Hydrophilicity and heat stability are common characteristics of LEA proteins. It has been suggested that LEA-type proteins act as multi-functional water-binding molecules, in ion sequestration, in macromolecule and membrane stabilization, or even as enzyme protectant and antioxidant (Wang et al. 2003; Tunnacliffe and Wise 2007). However, their exact function remains unclear. Functional analyses of LEA proteins have been performed both in vivo and in vitro. A group 3 LEA protein, namely HVA1, reportedly displayed increased tolerance to salt stress and water deficit in both a S. cerevisiae expression system and transgenic rice plants (Xu et al. 1996; Zhang et al. 2000). Overexpression of a group 4 LEA BnLEA4-1 cDNA in E. coli conferred salt and chilling tolerance to the transformed cells. And transgenic Arabidopsis plants overexpressing BnLEA4-1 showed enhanced tolerance to salt and drought stresses (Dalal et al. 2009).

In earlier studies, we cloned and characterized the AmLEA cDNA encoding a LEA protein which is rich in Ala (11.22%), Lys (10.20%), Ser (11.22%), Val (9.18%) and lacks Cys and His residues. Pfam research results showed AmLEA belongs to superfamily lea3 (pfam03242, LEA_3, Late embryogenesis abundant protein, 3e-25) with similar domain architecture, although non-specific hits were found. Commonly, group 3 LEA proteins contain a repeat of an 11 mer amino acid motif with the consensus sequence TAQAAKEKAGE. A possible amphiphilic helix structure of the 11 mer repeating unit may allow dimerization of the polypeptides via binding of their hydrophobic faces, and a right-handed coiled coil would be formed (Dure 1993). However, AmLEA lacks a repeat of an 11-mer amino acid motif, indicating AmLEA is a LEA protein but not a typical lea3 protein (Liu et al. 2009).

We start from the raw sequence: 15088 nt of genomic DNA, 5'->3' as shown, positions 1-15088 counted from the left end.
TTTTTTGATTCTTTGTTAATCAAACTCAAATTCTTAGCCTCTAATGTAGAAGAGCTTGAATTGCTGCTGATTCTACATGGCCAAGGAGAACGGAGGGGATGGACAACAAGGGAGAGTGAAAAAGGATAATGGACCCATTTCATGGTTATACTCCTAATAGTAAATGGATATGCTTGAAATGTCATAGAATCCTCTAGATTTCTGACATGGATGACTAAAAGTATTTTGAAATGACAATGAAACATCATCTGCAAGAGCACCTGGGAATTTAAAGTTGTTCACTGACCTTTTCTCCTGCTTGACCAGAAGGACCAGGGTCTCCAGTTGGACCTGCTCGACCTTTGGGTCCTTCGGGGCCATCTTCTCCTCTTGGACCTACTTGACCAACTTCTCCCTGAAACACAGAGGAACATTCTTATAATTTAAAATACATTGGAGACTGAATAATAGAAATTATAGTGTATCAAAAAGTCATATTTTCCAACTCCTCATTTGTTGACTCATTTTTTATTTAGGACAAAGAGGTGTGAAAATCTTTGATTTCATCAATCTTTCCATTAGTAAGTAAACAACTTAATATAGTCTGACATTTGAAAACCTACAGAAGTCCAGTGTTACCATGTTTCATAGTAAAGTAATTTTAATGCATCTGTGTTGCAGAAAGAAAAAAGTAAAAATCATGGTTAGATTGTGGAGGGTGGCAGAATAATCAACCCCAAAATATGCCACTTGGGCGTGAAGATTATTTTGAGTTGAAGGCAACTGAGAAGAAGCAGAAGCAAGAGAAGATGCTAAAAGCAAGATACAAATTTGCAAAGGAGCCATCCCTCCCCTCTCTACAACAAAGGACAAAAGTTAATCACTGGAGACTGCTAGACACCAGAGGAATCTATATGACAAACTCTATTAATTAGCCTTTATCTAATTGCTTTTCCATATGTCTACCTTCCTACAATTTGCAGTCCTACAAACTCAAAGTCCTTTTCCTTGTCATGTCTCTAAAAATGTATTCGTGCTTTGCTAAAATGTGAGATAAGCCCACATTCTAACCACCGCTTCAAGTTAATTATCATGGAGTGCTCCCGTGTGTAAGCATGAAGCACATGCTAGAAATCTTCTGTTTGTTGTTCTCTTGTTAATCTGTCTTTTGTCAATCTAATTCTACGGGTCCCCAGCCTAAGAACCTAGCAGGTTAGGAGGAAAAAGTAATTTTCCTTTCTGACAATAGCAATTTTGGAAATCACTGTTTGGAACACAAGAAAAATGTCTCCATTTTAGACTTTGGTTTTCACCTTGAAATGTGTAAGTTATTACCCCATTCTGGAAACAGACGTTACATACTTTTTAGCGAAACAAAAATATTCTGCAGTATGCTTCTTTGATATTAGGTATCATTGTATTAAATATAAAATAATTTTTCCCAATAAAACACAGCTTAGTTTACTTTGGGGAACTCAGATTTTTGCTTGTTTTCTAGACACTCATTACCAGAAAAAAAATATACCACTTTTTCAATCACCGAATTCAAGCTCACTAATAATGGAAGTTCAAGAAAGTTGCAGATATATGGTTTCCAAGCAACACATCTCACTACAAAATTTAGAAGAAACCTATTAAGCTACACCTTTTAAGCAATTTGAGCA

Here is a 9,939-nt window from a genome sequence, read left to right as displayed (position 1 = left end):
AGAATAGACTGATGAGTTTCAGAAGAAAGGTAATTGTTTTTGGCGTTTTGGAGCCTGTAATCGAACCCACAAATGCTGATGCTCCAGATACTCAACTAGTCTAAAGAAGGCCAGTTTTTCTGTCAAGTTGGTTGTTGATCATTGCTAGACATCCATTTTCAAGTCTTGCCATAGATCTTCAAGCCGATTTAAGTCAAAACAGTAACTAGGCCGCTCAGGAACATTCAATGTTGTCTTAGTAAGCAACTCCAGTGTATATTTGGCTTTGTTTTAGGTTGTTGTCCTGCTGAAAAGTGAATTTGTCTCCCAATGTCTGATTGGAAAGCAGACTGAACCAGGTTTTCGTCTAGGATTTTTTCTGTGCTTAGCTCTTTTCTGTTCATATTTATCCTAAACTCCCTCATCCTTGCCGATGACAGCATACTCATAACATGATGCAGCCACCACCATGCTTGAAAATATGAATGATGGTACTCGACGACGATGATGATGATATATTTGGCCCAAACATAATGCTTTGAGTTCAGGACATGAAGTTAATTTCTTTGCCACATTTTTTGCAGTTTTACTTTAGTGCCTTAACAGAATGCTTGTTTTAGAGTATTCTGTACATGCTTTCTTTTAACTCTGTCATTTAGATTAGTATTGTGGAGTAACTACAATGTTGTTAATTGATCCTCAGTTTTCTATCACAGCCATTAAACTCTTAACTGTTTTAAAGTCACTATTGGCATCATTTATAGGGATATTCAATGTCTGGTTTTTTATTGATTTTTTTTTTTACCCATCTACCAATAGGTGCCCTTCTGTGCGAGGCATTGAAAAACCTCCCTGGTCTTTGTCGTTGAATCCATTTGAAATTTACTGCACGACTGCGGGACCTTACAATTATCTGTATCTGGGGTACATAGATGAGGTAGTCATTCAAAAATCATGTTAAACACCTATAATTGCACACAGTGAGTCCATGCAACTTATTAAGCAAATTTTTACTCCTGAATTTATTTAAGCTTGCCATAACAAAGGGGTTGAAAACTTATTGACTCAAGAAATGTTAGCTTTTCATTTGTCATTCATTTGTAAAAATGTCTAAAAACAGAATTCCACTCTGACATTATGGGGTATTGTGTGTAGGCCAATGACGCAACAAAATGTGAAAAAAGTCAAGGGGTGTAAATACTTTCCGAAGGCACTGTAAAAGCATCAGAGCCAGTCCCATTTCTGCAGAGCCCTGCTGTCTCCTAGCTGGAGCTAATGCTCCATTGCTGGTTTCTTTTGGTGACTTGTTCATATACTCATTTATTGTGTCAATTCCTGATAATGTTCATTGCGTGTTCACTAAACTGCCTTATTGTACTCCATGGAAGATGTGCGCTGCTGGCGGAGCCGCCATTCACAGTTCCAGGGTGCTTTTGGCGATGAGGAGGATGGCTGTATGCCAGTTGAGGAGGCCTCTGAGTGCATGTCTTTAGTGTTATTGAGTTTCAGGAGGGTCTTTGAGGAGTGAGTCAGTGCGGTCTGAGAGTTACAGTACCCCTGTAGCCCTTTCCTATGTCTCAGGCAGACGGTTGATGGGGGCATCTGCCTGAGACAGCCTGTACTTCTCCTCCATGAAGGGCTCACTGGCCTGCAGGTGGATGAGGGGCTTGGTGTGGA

To investigate the possible function of AmLEA in vivo, we introduced its coding sequence into E. coli using the pTWIN1 expression vector. As shown in Fig. 3, we found that overexpression of AmLEA in E. coli was correlated with maintenance of viability under cold-stress conditions. Experimental evidence here also conformed that recombinant AmLEA is important in maintaining cell viability at heat temperatures. pTWIN-LEA cells overexpressing the AmLEA protein died more slowly after treatment at 50°C than control cells (Fig. 4). Although the precise reasons why bacterial cells die at 0°C or 50°C have not yet been discovered, the protective effect of AmLEA might be due to the maintenance of proteins in a functional conformation. Thus, it can be speculated that AmLEA might retain water molecules and prevent crystallization of cellular components under water-deficit, which results from cold and heat stresses (Park et al. 2005). Although the thermostabilizing and cryophylactic function of AmLEA was conformed by the present experiment, the exact biochemical mechanisms by which AmLEA, and probably other LEAs, attenuate both heat- and cold-induced cell damage remain to be determined.

Acknowledgments

This work was supported by the National Science Foundation of China (Grant No. 30671476).

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© Springer Science+Business Media B.V. 2009